KNOW YOUR RECEIVER’S MENU
You can spend time looking at the manual, sure, but getting a hands-on experience with your receiver’s menu by hunting and pecking through it with your remote control provides significant benefits. After browsing for a while, you’ll find that you remember where a lot of the menu options are because you actually navigated there before. Don’t worry if you don’t understand what some of the terms mean. We’ll explain some of the terms as we go on with our setup
PLACE YOUR SPEAKERS
We understand that sometimes the room in which your speakers live dictates where the speakers must be placed, and this can also vary based on the types of speakers you’re using. Some of us have entertainment centers with specific places for speakers, or we only have a handful of open spots in which to put a speaker. With that in mind, do the best you can to follow these basic speaker placement rules.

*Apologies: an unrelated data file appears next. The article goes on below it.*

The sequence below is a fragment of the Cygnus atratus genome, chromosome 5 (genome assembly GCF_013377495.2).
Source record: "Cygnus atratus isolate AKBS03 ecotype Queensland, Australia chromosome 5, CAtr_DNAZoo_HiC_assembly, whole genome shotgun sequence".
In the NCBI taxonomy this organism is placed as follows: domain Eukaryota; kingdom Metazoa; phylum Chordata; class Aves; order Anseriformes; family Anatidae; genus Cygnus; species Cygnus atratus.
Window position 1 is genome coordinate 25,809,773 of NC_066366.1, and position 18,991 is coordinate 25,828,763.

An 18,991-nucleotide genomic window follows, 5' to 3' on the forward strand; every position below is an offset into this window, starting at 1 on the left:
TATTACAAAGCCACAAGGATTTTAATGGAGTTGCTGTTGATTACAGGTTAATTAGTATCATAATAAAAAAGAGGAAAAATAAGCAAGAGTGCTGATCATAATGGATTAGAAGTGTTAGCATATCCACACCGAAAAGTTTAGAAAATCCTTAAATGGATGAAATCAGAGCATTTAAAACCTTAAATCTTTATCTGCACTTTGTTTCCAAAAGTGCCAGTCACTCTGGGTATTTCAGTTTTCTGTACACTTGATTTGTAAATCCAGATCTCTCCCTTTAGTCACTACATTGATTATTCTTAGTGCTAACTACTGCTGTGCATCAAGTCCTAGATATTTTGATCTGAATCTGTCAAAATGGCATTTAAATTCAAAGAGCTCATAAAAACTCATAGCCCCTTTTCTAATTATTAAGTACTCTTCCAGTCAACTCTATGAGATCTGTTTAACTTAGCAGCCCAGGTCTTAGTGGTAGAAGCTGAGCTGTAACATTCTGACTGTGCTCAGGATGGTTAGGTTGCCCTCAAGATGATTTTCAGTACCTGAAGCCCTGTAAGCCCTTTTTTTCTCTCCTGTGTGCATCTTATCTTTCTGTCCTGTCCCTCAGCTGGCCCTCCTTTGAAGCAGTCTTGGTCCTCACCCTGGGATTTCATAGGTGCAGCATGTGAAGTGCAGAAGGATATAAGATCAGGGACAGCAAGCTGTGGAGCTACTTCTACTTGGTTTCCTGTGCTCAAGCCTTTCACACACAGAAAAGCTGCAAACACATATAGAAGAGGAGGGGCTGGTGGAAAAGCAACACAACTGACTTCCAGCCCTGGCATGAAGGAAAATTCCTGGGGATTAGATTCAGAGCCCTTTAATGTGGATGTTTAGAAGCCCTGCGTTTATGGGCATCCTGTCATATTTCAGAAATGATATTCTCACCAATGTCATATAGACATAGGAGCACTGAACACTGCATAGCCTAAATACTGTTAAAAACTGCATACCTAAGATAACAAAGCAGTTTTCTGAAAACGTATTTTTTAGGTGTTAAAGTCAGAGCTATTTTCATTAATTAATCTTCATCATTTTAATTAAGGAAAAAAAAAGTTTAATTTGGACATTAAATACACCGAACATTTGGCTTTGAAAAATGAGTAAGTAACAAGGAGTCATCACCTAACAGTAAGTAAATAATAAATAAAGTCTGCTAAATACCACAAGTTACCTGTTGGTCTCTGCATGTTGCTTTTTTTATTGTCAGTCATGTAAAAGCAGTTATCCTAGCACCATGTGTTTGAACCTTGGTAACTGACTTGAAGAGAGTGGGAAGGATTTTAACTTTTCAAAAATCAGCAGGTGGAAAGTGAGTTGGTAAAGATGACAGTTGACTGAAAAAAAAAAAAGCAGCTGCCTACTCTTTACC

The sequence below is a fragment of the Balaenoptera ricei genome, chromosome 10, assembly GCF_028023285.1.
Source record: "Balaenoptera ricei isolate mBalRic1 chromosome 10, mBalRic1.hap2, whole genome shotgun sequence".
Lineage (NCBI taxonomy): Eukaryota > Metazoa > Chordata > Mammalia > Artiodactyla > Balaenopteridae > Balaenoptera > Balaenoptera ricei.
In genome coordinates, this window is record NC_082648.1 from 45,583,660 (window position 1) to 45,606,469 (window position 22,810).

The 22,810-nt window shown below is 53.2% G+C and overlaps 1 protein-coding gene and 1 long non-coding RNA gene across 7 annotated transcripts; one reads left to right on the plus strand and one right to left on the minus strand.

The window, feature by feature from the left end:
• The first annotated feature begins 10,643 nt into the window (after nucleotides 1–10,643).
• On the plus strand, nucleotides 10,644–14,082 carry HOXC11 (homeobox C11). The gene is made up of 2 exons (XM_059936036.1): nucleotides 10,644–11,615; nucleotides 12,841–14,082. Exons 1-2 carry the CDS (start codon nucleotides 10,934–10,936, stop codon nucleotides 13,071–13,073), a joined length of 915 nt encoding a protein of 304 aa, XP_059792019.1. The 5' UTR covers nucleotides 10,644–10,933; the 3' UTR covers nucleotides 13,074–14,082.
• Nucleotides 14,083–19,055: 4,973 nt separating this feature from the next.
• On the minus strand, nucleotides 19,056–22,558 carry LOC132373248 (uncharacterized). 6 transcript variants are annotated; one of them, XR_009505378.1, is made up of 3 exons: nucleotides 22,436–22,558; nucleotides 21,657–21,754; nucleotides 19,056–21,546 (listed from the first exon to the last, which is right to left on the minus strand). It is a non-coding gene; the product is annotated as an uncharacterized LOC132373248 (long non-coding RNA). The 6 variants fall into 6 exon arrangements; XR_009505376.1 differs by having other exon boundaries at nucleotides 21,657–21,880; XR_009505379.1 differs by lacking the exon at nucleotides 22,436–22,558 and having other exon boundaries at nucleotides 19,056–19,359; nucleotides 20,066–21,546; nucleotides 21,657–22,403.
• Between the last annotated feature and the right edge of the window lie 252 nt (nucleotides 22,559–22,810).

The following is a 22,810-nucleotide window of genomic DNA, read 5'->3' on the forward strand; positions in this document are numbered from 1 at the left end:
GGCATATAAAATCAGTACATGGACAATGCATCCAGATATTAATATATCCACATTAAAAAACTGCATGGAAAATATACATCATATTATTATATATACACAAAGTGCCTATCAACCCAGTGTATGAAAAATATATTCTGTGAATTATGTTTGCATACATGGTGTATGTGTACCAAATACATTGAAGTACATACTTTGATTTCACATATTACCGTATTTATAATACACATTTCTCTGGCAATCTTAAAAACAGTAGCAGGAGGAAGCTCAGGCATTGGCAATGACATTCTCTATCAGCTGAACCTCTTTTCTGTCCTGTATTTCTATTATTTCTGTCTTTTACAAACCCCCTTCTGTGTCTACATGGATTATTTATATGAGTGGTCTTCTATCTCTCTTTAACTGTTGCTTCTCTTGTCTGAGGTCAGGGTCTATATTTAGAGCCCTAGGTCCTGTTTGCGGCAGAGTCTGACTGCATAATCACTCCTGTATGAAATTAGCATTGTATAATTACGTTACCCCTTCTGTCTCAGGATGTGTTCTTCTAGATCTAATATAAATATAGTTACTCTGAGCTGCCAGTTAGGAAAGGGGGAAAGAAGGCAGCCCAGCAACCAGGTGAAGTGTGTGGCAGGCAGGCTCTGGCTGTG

First, take a look at this simple speaker location graphic below:
Note that the center channel should be placed directly below or above your television. Since almost all dialogue comes from this speaker, it needs to be as close to the TV as possible to maintain the illusion that the voices are coming from the picture itself.
Try to place your left and right speakers as far away from each other as you are from your TV, creating an equilateral triangle between your head and the two speakers. It also helps if you place the top of the speaker at about 41 inches off the floor (average ear height).
Next, place your surround speakers above ear level (somewhere between 48 inches and 72 inches) and just behind your listening position. If you have to surround back speakers (the sixth and seventh channels), place them in the same positions as the front speakers on the wall behind you.